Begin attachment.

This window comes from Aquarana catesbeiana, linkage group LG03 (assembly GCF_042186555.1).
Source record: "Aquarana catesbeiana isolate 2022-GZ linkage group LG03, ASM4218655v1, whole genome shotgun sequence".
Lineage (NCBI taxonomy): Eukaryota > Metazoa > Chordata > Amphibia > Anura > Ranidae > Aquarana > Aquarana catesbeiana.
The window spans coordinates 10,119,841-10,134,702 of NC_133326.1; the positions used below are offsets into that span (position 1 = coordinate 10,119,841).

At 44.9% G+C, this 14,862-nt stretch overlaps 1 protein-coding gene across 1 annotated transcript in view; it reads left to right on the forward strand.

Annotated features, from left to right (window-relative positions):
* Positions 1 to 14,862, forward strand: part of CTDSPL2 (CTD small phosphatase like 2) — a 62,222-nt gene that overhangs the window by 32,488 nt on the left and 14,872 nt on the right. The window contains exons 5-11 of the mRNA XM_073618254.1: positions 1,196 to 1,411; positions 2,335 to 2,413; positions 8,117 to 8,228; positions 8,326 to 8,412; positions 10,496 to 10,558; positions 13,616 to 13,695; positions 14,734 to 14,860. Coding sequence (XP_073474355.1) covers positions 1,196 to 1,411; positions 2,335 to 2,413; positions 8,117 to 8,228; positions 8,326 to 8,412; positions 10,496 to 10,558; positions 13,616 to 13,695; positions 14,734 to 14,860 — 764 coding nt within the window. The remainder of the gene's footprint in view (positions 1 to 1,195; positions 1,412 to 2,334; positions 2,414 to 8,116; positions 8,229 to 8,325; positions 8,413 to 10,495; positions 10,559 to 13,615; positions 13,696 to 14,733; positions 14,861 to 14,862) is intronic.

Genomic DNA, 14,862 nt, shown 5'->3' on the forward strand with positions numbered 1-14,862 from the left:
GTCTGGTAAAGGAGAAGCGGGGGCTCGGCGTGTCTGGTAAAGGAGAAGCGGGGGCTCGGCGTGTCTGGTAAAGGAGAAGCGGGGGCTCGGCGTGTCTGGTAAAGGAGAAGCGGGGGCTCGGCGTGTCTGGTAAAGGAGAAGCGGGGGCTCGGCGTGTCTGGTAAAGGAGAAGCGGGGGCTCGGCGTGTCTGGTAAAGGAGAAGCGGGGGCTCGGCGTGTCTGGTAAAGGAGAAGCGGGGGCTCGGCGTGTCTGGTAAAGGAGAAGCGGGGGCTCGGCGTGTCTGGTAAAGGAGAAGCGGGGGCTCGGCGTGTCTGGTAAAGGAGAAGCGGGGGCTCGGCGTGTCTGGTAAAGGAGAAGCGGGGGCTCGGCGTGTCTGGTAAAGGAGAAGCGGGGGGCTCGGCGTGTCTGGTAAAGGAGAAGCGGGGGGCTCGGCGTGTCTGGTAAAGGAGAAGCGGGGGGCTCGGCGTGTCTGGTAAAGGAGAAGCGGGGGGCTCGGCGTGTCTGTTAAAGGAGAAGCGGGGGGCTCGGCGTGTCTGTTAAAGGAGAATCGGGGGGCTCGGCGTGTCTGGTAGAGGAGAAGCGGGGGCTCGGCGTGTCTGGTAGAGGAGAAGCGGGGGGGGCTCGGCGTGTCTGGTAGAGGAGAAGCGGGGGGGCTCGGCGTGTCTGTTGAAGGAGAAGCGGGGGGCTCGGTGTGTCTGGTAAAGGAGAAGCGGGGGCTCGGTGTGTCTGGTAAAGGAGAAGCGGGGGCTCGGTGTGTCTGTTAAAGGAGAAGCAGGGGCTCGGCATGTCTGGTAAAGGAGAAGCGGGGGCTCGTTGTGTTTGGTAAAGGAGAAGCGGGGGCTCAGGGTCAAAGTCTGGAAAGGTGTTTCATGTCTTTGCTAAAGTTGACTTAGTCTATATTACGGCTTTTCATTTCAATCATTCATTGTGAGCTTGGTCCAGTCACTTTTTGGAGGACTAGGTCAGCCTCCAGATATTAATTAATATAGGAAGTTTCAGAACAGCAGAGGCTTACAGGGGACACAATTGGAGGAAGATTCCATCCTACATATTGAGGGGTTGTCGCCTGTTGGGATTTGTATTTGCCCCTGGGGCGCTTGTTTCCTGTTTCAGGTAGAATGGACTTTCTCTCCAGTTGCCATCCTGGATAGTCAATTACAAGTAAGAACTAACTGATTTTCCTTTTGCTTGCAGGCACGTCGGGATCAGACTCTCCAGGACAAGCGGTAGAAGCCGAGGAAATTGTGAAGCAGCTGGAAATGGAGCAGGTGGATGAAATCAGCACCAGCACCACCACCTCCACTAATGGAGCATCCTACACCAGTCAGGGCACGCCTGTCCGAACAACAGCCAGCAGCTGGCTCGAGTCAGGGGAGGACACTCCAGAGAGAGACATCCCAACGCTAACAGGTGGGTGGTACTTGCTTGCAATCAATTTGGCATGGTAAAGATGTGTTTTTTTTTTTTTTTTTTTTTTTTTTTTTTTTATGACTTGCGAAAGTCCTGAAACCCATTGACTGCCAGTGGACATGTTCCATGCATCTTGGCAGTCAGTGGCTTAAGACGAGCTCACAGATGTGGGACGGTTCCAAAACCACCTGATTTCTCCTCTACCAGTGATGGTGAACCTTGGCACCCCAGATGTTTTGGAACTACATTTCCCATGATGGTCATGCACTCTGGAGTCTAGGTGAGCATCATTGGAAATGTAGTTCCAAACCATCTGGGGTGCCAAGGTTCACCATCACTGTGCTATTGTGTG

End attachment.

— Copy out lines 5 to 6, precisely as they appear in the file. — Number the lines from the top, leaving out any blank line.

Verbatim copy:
At 44.9% G+C, this 14,862-nt stretch overlaps 1 protein-coding gene across 1 annotated transcript in view; it reads left to right on the forward strand.

Annotated features, from left to right (window-relative positions):